Colorado landlord responsibilities

Colorado Landlord Responsibilities | 2023 Guide

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Last Updated on March 18, 2024 by Kelvin Nielsen

Colorado law (Colorado Statutes Title 38 Article 12) gives landlords certain responsibilities after a lease is established. Under the state law, a lease between a landlord and tenant can be established in either of three ways.

It can be established through written text, verbally, or if the landlord accepts a payment as rent.

As a landlord, it goes without saying that understanding your legal responsibilities is key to running a successful rental business.

The following are all the responsibilities landlords have under Colorado law.

Colorado Landlord Responsibilities | Everything to Know

#1. You must rent out a habitable rental property.

In Colorado, landlords have a responsibility to provide their renters with a property that meets the basic health and safety requirements. Among other things, it must have hot water, heating, adequate trash receptacles, and working smoke and carbon monoxide detectors. (The following are examples of uninhabitable living conditions).

You must also respond to serious issues within 24-96 hours.

If you don’t, your tenant may be able to exercise certain legal options. Including, breaking the lease early without penalty, and filing a lawsuit against you in court.

#2: Follow the proper eviction process.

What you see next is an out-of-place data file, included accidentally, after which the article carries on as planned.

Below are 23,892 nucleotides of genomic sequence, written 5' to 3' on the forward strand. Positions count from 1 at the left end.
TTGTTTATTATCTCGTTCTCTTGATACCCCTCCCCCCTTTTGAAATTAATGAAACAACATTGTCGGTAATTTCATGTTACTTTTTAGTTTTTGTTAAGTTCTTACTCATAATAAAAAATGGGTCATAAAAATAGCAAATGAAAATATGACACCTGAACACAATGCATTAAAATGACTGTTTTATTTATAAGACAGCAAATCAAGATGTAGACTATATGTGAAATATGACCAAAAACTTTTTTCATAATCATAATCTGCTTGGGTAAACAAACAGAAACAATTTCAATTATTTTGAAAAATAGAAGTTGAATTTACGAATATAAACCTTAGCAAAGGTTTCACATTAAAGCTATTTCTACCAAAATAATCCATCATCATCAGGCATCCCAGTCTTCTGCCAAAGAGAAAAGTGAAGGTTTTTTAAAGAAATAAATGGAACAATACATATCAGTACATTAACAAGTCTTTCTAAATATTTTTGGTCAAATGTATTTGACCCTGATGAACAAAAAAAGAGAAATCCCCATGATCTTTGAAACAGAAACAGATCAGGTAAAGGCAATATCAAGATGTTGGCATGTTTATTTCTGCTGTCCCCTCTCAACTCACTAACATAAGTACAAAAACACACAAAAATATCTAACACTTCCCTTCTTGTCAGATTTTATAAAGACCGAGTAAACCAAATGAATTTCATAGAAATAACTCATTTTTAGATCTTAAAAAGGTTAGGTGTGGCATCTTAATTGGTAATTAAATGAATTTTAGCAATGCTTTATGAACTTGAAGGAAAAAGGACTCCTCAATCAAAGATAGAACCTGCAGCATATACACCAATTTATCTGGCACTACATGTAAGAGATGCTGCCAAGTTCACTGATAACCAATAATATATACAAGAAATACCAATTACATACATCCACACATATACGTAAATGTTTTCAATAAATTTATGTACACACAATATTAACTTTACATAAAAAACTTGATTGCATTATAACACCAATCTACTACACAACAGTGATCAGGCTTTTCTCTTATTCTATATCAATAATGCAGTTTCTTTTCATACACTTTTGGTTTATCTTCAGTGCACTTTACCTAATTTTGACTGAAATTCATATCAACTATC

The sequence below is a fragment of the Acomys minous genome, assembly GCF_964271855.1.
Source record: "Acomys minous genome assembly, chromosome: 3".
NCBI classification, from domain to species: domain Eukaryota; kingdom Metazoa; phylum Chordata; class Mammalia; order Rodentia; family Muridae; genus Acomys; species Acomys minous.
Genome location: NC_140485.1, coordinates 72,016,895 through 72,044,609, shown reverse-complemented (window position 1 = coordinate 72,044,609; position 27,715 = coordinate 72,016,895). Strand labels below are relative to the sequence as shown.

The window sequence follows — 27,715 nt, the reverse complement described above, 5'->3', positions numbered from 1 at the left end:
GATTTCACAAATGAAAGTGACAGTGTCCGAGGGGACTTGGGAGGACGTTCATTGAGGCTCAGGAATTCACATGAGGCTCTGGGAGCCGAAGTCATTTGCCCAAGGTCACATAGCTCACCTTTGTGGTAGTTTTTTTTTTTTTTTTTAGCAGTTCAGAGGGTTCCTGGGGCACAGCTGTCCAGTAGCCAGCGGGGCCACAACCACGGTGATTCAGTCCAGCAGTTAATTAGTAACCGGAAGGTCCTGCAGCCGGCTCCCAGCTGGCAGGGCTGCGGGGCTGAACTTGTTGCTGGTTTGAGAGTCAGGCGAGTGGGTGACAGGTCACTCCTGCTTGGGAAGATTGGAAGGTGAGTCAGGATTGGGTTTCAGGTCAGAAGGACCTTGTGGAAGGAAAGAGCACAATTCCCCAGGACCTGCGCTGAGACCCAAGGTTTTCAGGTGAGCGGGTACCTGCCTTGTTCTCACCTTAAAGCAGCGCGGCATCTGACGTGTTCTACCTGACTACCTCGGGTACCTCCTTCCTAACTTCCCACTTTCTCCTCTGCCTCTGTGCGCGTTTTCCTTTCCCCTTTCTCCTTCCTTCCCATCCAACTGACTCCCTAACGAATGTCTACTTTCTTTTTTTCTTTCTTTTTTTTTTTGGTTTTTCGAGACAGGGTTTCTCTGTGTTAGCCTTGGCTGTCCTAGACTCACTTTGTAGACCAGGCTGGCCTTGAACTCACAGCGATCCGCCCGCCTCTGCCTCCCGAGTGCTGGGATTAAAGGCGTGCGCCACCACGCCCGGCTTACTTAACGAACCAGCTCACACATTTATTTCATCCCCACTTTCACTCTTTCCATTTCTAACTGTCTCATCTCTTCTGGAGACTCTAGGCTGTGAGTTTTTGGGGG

Among the things landlords cannot do in Colorado is engaging in illegal eviction methods. For instance, it’d be illegal for you to remove the tenant’s belongings from the unit, lock the tenant out, or shut down their utilities.

You must also not engage in an eviction process grounded on retaliatory- or discriminatory reasons.

To evict a tenant successfully, you must have a just cause and follow the process judiciously. For example, to evict a tenant with no lease, this is the step-by-step process you must follow.

#3: Abide by the Colorado security deposit rules.

There are certain rules that you must abide by when charging tenants a security deposit in Colorado. For instance, you must return a tenant’s security deposit within one month, unless the lease specifies a longer period, which can be up to 60 days.

For a full rundown of all the rules you must follow, here is a guide to get you started.

#4: Serve the tenant with proper notice when terminating their periodic lease.

In a periodic lease agreement, both parties of the lease can terminate the agreement by serving the other proper notice. The advance notice to serve the tenant will depend on how long they have lived on the property.

Length of TenancyNotice Requirement
If the tenancy is less than 1 week1 Day
If the tenancy is between 1 week and 1 month3 Days
If the tenancy is between 1 month and 6 months7 Days
If the tenancy is between 6 months and 12 months28 Days
If the tenancy is a year or more91 days

#5: You must follow certain rules when raising rent.

Colorado is, undoubtedly, considered to be a landlord-friendly state. There is no rent control and state law prohibits local jurisdictions from enacting their own rent control laws.

As a landlord, this means that you can charge whatever you want and raise it by whatever amount. Be that as it may, you must abide by certain rules when raising rent.